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Too Many Notes



Hey, Mozart’s got a new tune out, and it’s got a beat and you can dance to it, I’m tellin’ ya.. He was about ten when he wrote it, so I don’t know about you, but I’m prepared to forgive the hint of Teenage Mutant Ninja Turtles I picked up in there.

Mozart’s latest. 

Going To The Dogs



Malachy’s wife was preggers. She started into craving this and that. Peanut butter and olives. Saltines and vermicelli. Liver and garlic. Malachy is constantly going to the store and fetching odd assortments of ingredients. She tells him she wants snails and cabbage. Honestly, snails and cabbage. Malachy shrugs on his coat and goes out to find such a thing. He’s passing the local. His friends call out to him. Malachy! Come in and wet your whistle, nothing more than that, surely. Malachy goes in. He comes up with an idea. Bet you can’t guess what’s in the bag, he says, to one innocent party after another. Put up a whiskey against what’s in the bag. Who in God’s green would figure Malachy would have a bag of snails?

Seven hours later, and somewhat the worse for wear, Malachy arrives home. He was hoping the light would be off, and he could sneak in, but nothing doing. He looks at the soggy, disreputable bag of snails he’s got, pawed over by various and sundry personages, thinks the better of it, and dumps them in the gutter. Then he puts the key in the lock as quietly as a man three sheets can manage, but it’s too late. His wife jerks the door open, takes one look at bleary-eyed Malachy, and wails, “Malachy, where have you been! I’ve been starving here alone.”

Malachy waves towards the snails in the gutter, and says, “Come on, boyos; we’re almost there!”

Well, At Least She’s Not Texting

Nicki Bluhm and the Gramblers

I have children, and they play music.

It’s interesting to me to see what they pluck out of the dump of pop culture to resurrect. It’s very difficult to predict in advance, although we’re more or less the same people on the cellular level. We got all the nature and more unadulterated nurture than any public school kids are ever going to get, and yet they are their own people with their own opinions. On second thought, that premise is exactly wrong. Of course they think for themselves. They don’t attend public schools where that’s not allowed.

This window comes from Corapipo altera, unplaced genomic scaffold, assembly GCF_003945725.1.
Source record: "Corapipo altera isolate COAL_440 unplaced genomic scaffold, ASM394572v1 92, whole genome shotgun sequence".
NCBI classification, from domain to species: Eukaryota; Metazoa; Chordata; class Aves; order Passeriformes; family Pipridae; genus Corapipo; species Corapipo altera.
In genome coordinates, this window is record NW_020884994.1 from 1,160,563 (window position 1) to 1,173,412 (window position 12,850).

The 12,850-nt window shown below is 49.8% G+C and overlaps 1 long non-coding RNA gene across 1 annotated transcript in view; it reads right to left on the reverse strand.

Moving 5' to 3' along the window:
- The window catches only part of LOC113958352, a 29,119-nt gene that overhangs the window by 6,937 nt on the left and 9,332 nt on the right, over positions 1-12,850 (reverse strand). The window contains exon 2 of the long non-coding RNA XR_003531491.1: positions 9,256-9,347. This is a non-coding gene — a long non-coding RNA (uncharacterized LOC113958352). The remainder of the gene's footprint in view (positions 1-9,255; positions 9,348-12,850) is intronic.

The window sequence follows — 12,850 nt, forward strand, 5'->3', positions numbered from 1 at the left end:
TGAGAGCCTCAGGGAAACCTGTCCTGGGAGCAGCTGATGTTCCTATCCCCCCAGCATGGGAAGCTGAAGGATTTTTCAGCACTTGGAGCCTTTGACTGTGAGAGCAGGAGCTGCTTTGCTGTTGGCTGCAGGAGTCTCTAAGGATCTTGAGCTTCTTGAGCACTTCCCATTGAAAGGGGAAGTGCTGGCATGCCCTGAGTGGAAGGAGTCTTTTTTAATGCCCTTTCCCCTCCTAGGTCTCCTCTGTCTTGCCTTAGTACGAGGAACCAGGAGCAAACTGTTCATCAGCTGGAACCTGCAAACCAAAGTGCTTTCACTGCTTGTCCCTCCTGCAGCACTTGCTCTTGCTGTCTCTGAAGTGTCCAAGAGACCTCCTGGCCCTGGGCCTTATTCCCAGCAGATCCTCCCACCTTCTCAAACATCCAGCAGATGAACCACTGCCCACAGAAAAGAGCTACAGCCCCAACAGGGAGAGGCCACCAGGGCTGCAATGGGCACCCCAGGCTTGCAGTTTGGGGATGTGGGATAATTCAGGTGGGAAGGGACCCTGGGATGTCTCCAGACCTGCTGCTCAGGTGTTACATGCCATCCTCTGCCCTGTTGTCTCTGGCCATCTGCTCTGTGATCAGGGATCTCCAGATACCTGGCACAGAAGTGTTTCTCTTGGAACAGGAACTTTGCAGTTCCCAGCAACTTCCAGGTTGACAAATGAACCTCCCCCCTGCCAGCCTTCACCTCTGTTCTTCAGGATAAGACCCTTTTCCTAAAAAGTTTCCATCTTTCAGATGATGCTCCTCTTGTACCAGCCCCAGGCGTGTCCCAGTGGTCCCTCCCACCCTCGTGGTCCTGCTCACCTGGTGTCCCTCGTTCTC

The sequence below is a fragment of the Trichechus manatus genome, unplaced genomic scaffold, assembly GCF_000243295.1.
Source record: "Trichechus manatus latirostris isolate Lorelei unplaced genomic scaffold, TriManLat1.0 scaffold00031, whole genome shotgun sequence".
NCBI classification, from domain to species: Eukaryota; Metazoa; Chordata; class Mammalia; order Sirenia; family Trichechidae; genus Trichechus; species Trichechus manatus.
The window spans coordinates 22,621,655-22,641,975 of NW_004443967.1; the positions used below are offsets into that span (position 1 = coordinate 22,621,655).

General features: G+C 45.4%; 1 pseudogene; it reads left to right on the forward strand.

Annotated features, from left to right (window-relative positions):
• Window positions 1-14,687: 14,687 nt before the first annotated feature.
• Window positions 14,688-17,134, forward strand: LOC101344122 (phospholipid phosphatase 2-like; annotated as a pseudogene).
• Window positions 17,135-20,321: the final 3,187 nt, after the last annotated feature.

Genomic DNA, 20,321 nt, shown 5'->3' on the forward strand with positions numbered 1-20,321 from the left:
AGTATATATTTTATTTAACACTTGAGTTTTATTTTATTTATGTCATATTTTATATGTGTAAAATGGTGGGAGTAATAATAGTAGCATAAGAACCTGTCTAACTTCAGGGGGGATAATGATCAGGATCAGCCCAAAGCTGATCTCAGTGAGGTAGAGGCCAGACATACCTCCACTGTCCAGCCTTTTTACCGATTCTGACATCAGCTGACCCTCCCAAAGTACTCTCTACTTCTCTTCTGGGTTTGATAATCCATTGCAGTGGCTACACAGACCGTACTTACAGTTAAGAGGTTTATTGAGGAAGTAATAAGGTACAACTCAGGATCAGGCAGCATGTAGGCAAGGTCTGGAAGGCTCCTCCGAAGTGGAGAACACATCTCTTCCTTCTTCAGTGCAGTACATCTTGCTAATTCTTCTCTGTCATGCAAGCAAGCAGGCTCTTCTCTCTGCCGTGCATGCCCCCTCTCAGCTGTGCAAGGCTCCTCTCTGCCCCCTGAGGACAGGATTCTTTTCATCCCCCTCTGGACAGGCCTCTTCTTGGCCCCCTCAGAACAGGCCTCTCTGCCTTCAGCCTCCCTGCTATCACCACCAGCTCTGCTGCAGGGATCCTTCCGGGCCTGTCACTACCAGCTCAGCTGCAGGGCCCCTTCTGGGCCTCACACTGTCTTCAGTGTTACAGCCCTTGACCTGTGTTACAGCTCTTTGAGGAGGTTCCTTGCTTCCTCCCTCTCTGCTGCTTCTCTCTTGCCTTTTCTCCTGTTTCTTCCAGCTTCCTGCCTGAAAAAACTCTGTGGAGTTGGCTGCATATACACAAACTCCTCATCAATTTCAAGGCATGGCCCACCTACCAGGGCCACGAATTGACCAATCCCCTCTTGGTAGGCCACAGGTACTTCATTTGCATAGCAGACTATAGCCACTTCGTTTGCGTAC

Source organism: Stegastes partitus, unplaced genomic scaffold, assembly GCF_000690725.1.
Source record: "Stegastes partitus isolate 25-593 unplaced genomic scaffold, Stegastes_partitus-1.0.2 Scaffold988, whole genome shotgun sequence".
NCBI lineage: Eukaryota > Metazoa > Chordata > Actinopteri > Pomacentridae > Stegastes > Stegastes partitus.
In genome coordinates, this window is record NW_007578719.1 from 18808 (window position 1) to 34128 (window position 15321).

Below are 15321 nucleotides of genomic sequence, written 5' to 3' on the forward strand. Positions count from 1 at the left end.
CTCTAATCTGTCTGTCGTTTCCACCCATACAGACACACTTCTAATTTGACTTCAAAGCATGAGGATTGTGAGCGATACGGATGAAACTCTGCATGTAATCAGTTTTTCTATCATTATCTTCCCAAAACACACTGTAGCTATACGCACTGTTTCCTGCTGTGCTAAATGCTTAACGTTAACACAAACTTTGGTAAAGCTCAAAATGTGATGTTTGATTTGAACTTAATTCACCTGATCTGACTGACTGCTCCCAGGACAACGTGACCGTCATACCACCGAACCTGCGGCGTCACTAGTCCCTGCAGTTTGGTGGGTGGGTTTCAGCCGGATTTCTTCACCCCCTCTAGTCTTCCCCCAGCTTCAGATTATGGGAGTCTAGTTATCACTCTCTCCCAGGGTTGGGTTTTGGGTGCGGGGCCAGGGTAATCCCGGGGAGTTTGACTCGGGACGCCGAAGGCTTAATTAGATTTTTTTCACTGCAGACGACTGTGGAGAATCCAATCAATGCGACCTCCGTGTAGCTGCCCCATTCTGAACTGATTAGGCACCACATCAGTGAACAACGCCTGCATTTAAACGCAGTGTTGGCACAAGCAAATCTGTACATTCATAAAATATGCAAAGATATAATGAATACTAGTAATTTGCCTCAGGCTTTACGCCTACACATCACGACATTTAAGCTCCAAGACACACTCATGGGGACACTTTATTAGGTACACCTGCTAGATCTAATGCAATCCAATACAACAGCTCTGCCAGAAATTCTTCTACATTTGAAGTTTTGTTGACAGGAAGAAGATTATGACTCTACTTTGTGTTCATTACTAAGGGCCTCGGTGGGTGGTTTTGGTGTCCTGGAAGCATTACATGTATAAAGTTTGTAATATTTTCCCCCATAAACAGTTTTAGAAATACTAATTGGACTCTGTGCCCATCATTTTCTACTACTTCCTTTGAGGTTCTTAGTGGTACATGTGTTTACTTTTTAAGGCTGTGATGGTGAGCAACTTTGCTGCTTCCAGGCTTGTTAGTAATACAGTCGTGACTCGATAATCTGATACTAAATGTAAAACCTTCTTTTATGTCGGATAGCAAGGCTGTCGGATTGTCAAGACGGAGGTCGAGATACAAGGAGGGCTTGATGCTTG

So I can say with some standing that somewhere, Nicki Bluhm’s parents are scratching their heads and muttering, “Hall and Oates? Really?”

Sure, why not?

Is Frank Bunker Gilbreth Senior The Greatest Man Maine Ever Produced?

Frank Gilbreth was born in Fairfield, Maine, in 1868. He never went to college except to teach at Purdue eventually. He’s famous, in a way, and anonymous in another. He’s the father portrayed in the original Cheaper By The Dozen, using a stopwatch to figure out how to make his family more efficient. That was his thing –efficiency.

He was a bricklayer. Built houses. He got to wondering if the repetition of laying one oblong slug of fired clay atop two others in a bed of mortar could be improved by observing the motions of skilled persons, breaking these exertions down into their component movements, and eliminating the wasted motions in the routines.  It can, and he did. I’ve been a hod carrier and mason tender, and I can tell you that working off the ground or a platform the same height as your feet would be backbreaking and slow way to assemble masonry. We always used the footing form boards and leftover planks to assemble ad hoc shelves just lower than waist height behind the mason so that they could turn and pick up a brick and some mortar and go back to the next slot in the wall. I had no idea Clifton Webb, er, Frank Gilbreth came up with the idea less than a century before. It would be literally impossible to calculate how much time, money, effort, and  how many worker’s backs Frank Gilbreth (and his wife, who was his partner and carried on after his early death) saved anonymously. His method is now universal and uncontroversial. How many people are incalculably useful to their fellow men?

Gilbreth’s ghost is in so many well-known aspects of everyday life that you can’t hope to find them all. He’s in here, in a scene that’s repeated one way or another in so many movies you can’t count them, never mind the tens of millions of real-life examples: